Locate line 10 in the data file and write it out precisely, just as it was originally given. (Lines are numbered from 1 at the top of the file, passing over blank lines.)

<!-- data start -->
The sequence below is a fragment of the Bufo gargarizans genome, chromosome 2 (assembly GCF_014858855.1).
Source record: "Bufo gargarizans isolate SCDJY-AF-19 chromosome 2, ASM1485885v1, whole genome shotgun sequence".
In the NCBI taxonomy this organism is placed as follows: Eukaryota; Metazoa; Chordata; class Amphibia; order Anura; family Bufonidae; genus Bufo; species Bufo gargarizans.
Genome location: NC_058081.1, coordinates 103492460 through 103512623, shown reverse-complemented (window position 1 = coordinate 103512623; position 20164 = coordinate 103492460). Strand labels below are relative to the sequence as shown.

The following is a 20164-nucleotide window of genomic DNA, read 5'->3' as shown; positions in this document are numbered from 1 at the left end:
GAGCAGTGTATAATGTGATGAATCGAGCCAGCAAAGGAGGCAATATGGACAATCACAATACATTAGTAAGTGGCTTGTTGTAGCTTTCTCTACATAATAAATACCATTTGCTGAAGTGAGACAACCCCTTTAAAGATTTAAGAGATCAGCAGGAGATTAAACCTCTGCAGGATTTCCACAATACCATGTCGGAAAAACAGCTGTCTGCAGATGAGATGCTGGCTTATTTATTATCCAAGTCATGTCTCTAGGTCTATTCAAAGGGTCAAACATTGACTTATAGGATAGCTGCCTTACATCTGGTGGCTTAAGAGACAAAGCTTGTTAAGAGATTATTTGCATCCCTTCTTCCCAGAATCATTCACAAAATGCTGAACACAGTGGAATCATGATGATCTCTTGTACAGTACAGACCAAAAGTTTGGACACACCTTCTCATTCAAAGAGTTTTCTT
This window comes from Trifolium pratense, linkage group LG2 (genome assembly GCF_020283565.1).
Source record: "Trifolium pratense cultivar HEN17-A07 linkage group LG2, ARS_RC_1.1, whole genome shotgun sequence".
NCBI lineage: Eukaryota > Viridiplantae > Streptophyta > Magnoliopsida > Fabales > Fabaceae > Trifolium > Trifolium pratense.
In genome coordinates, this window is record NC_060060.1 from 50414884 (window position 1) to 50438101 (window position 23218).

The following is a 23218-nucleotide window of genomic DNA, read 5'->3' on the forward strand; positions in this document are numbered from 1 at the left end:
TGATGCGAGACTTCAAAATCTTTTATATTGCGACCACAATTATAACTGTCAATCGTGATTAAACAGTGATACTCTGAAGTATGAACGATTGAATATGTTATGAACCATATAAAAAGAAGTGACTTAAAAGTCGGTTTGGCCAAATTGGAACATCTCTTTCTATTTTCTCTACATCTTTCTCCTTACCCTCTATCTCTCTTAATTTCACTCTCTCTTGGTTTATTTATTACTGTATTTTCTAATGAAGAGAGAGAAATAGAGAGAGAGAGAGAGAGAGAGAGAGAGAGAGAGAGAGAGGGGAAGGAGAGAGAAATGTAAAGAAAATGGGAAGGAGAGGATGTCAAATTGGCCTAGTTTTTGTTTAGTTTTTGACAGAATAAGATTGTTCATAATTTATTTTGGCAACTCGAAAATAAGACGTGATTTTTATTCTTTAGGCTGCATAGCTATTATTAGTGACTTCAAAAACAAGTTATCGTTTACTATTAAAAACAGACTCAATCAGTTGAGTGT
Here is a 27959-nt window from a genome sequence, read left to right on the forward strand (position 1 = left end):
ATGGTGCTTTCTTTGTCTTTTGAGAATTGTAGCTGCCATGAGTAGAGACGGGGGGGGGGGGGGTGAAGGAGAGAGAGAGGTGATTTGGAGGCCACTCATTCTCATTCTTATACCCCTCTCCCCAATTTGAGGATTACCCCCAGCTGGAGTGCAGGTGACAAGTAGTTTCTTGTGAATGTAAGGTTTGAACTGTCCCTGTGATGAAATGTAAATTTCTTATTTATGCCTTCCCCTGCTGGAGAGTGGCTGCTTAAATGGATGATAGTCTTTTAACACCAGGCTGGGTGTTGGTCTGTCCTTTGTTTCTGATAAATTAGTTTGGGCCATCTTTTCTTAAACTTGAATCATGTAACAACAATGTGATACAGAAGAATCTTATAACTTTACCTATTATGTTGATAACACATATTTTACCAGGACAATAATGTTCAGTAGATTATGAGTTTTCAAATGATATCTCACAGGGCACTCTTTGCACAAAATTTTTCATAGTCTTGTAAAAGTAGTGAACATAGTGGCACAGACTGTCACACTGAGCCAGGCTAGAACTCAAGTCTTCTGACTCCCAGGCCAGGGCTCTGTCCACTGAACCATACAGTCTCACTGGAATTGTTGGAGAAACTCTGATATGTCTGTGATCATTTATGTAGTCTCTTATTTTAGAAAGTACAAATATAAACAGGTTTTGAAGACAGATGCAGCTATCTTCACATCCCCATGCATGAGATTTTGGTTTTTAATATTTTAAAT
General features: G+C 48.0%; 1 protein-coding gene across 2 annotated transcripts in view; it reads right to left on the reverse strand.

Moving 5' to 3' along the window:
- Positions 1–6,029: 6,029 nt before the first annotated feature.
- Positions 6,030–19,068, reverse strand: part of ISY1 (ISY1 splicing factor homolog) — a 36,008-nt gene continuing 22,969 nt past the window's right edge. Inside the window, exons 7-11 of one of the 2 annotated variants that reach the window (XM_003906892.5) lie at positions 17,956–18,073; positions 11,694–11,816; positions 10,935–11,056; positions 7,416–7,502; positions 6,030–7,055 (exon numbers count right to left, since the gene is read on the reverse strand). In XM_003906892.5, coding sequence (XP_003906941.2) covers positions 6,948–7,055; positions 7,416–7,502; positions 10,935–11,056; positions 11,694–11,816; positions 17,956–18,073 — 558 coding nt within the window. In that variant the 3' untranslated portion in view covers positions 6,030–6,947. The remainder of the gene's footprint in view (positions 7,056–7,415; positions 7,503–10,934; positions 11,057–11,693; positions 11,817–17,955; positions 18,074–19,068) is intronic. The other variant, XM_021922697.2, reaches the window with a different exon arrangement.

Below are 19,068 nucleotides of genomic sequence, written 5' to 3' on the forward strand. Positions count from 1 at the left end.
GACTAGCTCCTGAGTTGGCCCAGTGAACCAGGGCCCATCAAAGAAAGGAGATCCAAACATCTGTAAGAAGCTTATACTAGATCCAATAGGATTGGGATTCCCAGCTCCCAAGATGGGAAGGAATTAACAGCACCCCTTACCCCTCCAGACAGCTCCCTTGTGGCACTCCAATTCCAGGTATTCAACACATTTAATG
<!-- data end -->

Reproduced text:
In genome coordinates, this window is record NC_060060.1 from 50414884 (window position 1) to 50438101 (window position 23218).